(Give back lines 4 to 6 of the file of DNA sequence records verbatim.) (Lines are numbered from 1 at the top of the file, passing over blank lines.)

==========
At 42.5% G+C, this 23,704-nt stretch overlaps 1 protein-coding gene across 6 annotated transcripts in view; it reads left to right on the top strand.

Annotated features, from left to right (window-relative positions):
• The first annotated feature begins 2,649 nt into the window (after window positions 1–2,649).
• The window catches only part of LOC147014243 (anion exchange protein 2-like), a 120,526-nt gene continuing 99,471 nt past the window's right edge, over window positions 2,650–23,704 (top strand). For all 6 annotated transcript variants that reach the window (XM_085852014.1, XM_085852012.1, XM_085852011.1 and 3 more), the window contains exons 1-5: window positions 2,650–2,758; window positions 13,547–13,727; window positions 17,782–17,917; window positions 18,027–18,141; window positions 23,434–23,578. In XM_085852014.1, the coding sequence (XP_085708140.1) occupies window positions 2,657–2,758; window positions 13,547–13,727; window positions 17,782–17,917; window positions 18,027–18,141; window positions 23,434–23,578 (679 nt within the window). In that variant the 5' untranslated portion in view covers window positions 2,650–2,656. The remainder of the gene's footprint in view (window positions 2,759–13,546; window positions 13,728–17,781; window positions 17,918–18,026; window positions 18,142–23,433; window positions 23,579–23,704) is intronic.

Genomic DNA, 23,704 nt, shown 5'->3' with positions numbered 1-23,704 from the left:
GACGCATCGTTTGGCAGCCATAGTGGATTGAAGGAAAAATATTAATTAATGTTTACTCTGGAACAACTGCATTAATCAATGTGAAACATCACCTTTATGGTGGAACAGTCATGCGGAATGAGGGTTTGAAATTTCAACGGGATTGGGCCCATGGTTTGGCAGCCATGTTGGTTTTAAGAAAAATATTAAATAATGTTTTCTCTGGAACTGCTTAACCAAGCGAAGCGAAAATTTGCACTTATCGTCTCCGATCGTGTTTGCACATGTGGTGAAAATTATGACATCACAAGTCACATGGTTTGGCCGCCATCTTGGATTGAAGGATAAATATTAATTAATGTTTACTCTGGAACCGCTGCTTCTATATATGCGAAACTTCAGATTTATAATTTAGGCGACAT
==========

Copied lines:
• The window catches only part of LOC147014243 (anion exchange protein 2-like), a 120,526-nt gene continuing 99,471 nt past the window's right edge, over window positions 2,650–23,704 (top strand). For all 6 annotated transcript variants that reach the window (XM_085852014.1, XM_085852012.1, XM_085852011.1 and 3 more), the window contains exons 1-5: window positions 2,650–2,758; window positions 13,547–13,727; window positions 17,782–17,917; window positions 18,027–18,141; window positions 23,434–23,578. In XM_085852014.1, the coding sequence (XP_085708140.1) occupies window positions 2,657–2,758; window positions 13,547–13,727; window positions 17,782–17,917; window positions 18,027–18,141; window positions 23,434–23,578 (679 nt within the window). In that variant the 5' untranslated portion in view covers window positions 2,650–2,656. The remainder of the gene's footprint in view (window positions 2,759–13,546; window positions 13,728–17,781; window positions 17,918–18,026; window positions 18,142–23,433; window positions 23,579–23,704) is intronic.

Genomic DNA, 23,704 nt, shown 5'->3' with positions numbered 1-23,704 from the left:
GACGCATCGTTTGGCAGCCATAGTGGATTGAAGGAAAAATATTAATTAATGTTTACTCTGGAACAACTGCATTAATCAATGTGAAACATCACCTTTATGGTGGAACAGTCATGCGGAATGAGGGTTTGAAATTTCAACGGGATTGGGCCCATGGTTTGGCAGCCATGTTGGTTTTAAGAAAAATATTAAATAATGTTTTCTCTGGAACTGCTTAACCAAGCGAAGCGAAAATTTGCACTTATCGTCTCCGATCGTGTTTGCACATGTGGTGAAAATTATGACATCACAAGTCACATGGTTTGGCCGCCATCTTGGATTGAAGGATAAATATTAATTAATGTTTACTCTGGAACCGCTGCTTCTATATATGCGAAACTTCAGATTTATAATTTAGGCGACAT